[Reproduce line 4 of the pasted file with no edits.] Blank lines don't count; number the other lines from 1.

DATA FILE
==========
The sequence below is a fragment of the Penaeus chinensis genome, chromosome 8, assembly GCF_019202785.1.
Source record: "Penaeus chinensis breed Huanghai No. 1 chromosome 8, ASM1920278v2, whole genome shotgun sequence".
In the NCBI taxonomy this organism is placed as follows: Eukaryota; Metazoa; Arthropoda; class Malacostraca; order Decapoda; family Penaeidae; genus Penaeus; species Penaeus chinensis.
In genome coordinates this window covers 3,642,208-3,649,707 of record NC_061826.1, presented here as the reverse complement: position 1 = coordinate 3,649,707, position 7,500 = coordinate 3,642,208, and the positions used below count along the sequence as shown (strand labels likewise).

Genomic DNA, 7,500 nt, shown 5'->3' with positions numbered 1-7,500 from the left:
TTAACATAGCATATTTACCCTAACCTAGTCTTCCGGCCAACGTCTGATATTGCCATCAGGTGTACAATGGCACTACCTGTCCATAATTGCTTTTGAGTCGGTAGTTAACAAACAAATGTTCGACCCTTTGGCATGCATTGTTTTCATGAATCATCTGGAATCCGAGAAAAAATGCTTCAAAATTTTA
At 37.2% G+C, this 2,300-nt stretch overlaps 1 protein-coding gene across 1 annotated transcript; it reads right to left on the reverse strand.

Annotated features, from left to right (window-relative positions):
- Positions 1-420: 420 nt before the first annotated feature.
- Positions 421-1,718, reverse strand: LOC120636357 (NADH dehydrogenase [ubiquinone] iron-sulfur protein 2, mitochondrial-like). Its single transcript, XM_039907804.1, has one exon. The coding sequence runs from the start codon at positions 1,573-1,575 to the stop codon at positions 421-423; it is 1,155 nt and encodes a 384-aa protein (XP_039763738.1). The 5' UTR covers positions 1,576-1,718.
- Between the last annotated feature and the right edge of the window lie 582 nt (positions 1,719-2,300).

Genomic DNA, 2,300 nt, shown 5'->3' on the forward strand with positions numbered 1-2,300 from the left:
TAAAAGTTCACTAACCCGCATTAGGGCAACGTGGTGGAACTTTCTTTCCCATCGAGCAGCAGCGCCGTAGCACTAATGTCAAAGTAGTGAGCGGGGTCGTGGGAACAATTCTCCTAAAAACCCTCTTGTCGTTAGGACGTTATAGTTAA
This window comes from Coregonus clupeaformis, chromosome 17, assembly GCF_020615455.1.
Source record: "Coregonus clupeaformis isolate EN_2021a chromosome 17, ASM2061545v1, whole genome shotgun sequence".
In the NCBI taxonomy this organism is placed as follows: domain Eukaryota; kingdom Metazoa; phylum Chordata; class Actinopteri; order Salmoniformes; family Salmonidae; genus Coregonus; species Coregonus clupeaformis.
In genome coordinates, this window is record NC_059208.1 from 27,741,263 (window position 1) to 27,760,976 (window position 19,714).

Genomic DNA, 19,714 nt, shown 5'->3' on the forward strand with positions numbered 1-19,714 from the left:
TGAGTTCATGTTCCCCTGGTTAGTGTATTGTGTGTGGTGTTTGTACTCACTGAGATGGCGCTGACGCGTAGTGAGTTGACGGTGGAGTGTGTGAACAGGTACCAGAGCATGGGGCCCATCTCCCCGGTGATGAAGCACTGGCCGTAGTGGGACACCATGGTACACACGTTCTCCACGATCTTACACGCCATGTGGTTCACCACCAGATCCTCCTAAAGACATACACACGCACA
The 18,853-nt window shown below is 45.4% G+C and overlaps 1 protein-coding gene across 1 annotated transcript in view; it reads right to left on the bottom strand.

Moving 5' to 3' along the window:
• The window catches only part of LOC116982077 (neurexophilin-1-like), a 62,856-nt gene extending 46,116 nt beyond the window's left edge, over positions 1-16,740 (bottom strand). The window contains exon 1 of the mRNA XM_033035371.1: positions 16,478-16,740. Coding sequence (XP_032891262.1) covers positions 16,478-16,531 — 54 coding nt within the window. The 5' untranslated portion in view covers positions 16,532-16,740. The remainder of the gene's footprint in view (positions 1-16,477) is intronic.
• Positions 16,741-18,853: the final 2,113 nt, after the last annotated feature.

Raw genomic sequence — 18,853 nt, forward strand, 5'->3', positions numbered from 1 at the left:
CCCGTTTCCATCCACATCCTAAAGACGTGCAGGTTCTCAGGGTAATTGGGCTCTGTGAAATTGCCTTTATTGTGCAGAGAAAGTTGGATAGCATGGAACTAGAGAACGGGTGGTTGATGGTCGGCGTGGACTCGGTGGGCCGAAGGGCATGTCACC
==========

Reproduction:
In genome coordinates this window covers 3,642,208-3,649,707 of record NC_061826.1, presented here as the reverse complement: position 1 = coordinate 3,649,707, position 7,500 = coordinate 3,642,208, and the positions used below count along the sequence as shown (strand labels likewise).